# Is normal derivative a definition?

1. Aug 20, 2013

### yungman

Is $\frac{ \partial f}{\partial n} = \nabla f \cdot \hat n$ a definition? No article that I found said it's a definition. The term $\frac{ \partial f}{\partial n}$ does not make sense to me, what is $\partial n$?

Also is this correct:
$$\int_v\nabla\cdot (v\nabla u)dV=\int_s (v\nabla u)\cdot \hat n dS=\int_s v(\nabla u\cdot \hat n) dS=\int_s v\frac {\partial u}{\partial n} dS$$

Thanks

Last edited: Aug 20, 2013
2. Aug 20, 2013

### HallsofIvy

Well, what is $\hat n$? I would interpret that as the normal vector to some curve (in two dimensions) or surface (in three dimensions), but you don't mention a curve or surface. Assuming there is such an object, then I would interpret the notation $\frac{\partial f}{\partial n}$ as the rate of change of f in the direction perpendicular to that curve or surface. That is, of course the same as $$\nabla f\cdot \hat n$$ but I would say you can reasonably take either as a definition of the other.

3. Aug 20, 2013

### yungman

Thanks for the reply. Yes, $\hat n$ is the normal of the boundary. Here is an article contains normal derivative.

http://en.wikipedia.org/wiki/Directional_derivative

I am almost sure it's a definition, but this is math, it's black and white.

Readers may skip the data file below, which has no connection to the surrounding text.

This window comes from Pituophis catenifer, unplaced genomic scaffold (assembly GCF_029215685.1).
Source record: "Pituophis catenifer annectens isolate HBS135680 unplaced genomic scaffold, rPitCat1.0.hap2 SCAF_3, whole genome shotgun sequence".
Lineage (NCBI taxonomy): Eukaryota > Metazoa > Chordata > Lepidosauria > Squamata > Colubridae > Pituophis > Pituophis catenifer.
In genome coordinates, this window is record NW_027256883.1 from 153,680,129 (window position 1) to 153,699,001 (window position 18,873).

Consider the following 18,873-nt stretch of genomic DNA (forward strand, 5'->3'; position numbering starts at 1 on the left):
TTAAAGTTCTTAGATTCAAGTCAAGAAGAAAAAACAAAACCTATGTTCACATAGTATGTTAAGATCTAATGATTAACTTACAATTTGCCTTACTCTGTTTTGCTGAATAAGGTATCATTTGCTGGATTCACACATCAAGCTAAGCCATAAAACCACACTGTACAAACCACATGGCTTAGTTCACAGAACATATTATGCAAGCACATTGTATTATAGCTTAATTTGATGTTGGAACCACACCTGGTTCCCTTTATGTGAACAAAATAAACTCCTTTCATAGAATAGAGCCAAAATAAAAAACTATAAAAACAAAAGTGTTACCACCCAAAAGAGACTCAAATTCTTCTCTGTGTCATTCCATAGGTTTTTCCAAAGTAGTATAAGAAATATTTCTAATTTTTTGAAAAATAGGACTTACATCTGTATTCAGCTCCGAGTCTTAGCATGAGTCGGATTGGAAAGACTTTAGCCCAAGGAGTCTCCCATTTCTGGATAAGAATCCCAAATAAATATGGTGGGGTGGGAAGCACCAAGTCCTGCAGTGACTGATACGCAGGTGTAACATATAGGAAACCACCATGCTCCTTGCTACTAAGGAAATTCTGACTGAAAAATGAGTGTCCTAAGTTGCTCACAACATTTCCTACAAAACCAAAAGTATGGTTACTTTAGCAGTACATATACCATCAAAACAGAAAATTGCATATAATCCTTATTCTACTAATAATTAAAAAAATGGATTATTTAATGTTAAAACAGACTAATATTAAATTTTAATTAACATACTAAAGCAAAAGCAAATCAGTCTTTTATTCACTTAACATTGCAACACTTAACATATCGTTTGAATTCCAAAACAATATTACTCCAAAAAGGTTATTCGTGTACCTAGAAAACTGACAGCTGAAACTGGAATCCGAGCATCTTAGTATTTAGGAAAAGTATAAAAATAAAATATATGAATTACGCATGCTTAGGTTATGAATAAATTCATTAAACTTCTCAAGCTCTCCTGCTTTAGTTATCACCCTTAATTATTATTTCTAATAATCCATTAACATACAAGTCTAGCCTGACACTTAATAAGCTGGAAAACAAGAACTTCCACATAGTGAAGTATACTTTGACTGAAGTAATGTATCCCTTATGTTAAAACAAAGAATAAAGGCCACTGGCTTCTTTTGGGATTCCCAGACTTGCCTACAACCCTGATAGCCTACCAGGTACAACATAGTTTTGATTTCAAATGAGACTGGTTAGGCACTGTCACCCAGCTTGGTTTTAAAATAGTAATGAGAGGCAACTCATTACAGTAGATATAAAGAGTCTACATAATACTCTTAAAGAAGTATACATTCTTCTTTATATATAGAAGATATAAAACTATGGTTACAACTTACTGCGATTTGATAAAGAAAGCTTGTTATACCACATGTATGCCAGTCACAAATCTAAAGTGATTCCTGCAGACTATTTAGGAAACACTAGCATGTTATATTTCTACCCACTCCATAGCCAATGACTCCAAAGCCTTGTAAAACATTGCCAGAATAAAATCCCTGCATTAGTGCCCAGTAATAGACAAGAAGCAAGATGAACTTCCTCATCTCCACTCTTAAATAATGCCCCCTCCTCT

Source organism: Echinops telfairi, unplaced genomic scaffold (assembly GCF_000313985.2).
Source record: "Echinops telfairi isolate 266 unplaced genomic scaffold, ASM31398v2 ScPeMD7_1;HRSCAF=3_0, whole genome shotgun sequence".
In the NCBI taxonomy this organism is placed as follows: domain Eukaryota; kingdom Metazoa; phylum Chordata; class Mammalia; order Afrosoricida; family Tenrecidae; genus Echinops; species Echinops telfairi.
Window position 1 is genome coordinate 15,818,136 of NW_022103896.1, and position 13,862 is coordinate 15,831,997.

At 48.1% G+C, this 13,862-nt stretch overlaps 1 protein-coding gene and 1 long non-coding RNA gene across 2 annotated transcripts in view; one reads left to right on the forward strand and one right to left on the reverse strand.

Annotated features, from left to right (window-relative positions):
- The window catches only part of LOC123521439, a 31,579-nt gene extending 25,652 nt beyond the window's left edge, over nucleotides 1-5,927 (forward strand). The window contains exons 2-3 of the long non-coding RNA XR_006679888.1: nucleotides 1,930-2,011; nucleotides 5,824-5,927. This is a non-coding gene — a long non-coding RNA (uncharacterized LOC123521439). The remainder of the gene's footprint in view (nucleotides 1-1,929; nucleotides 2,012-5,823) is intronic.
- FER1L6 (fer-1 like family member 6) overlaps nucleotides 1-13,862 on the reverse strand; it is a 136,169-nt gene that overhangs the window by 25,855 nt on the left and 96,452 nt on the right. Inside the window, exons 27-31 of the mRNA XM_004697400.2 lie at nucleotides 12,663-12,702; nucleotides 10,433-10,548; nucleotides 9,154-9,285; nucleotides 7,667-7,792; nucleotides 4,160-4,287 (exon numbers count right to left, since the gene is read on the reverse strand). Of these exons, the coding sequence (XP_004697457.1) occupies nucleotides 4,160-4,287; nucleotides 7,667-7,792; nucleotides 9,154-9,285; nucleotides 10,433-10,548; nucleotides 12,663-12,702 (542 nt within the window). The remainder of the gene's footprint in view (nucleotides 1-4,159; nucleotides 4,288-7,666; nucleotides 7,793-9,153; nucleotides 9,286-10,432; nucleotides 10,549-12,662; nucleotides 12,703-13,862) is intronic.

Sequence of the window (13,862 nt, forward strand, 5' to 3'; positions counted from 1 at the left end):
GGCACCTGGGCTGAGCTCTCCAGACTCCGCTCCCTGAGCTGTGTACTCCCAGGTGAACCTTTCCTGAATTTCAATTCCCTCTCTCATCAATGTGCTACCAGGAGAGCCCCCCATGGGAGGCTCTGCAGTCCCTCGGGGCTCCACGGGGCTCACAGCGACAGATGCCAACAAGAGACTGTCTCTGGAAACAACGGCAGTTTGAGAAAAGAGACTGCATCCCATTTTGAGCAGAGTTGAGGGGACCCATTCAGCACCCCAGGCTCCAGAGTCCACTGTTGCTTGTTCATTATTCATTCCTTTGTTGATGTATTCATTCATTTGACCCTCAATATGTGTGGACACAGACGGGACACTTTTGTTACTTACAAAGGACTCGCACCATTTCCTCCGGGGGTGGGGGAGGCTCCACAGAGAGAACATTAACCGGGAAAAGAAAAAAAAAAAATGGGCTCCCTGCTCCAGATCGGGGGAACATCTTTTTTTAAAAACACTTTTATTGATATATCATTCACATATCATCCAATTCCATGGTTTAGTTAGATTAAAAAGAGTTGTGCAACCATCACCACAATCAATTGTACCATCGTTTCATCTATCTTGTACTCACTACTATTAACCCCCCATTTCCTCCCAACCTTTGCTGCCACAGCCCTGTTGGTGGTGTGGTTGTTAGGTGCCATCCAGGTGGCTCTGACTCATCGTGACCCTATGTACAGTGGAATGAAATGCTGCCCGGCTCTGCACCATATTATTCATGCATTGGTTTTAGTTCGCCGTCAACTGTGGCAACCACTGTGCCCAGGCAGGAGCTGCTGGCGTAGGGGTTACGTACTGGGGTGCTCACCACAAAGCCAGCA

Thanks

4. Aug 20, 2013

### saminator910

$\int_v\nabla\cdot (v\nabla u)dV=\int_s (v\nabla u)\cdot \hat n dS=\int_s v(\nabla u\cdot \hat n) dS=\int_s v\frac {\partial u}{\partial n} dS$

This makes sense, simply the divergence theorem, I assume v is some other function, but you say you integrate over it in your first expression, I think that is meant to be a capital V, correct?

$\frac{\partial f}{\partial n}=\nabla f \cdot \hat n$

Take this as you will, the last poster confirmed that it is true and it makes sense to me as well.

5. Aug 20, 2013

### yungman

My bad, I should have use a different variable name. $v$ is a function of the same coordinates as the $\nabla$ and $dV$ is volume integral.

6. Aug 21, 2013

### arildno

It is a definition of what the short-hand notation df/dn is meant to signify, i.e, an identity, not some equation or perceived relationship between (otherwhere defined) LHS and RHS.

7. Aug 21, 2013

Thanks.